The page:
The program offers not only an MA but a graduate certificate and undergraduate certificate in Museum Studies
A variety of courses to pick from with pre-approved electives outside of the Museum Studies program
Capstone project at the end which means students’ may not be required to write a thesis but complete an equally impressive project
Five of the Museum Studies professors hold the title of Public Scholar. Click the link, to learn more, I’m not quite sure how to explain it better than how IUPUI wrote it.
So far, I have received four responses from alumni who graduated less than a year ago up to ten years ago. Three of the four respondents graduated 0-5 years ago, one respondent graduated 6-10 years ago.
The advantages they list are:
Build connections with local museums and museum professionals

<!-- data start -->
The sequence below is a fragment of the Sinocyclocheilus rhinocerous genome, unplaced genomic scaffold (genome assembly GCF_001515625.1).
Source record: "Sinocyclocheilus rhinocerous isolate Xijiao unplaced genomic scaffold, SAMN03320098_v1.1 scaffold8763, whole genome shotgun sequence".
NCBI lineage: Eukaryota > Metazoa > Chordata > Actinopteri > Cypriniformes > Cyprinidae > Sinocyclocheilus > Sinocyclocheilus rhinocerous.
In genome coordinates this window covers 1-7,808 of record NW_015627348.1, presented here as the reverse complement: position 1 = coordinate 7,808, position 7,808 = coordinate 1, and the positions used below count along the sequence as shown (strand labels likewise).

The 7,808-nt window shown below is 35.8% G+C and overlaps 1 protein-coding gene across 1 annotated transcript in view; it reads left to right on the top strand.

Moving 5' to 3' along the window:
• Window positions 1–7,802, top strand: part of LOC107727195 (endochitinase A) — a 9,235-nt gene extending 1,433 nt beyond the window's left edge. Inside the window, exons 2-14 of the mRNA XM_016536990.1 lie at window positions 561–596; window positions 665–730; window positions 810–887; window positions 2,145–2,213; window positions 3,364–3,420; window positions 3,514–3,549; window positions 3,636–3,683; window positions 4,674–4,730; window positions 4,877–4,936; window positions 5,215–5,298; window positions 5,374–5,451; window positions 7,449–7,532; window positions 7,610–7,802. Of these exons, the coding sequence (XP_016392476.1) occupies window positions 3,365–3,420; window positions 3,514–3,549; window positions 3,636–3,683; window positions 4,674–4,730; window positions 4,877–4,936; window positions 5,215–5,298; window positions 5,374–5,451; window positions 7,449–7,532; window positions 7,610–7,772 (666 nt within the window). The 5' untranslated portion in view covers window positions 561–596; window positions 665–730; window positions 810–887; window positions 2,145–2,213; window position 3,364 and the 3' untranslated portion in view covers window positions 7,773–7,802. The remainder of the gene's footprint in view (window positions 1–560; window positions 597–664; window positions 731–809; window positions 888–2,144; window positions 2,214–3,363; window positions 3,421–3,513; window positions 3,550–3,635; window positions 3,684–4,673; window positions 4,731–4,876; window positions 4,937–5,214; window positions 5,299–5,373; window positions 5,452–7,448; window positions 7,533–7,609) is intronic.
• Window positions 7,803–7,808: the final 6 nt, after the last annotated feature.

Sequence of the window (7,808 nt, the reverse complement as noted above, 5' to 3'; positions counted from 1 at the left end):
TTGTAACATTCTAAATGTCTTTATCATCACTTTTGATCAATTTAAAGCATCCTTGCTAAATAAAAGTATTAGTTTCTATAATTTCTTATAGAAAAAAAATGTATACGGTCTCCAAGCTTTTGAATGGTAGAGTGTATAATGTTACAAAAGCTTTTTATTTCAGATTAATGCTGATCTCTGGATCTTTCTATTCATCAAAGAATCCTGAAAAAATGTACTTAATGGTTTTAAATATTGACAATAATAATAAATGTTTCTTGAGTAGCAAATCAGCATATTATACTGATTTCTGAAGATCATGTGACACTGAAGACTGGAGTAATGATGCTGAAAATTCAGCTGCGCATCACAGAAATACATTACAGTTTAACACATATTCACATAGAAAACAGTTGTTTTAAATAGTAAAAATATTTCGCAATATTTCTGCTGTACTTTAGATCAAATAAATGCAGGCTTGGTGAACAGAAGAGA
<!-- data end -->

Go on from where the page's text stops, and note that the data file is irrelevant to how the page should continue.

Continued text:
Professors attend conferences and are supportive of you attending
The department offers a wide range of professors. Each professor has had museum experience prior to getting their PhD and becoming professors. The professors are also public scholars who teach/work beyond the museum studies department in museums, fine arts, anthropology, public history, or education.
Requires 6 credits of internship which you can spread across multiple internships
Indianapolis is a very cheap place to live and there are a lot of apartments within walking distance of campus
IUPUI is inexpensive, particularly for in-state students
Alumni have spread out across the US and people stay in touch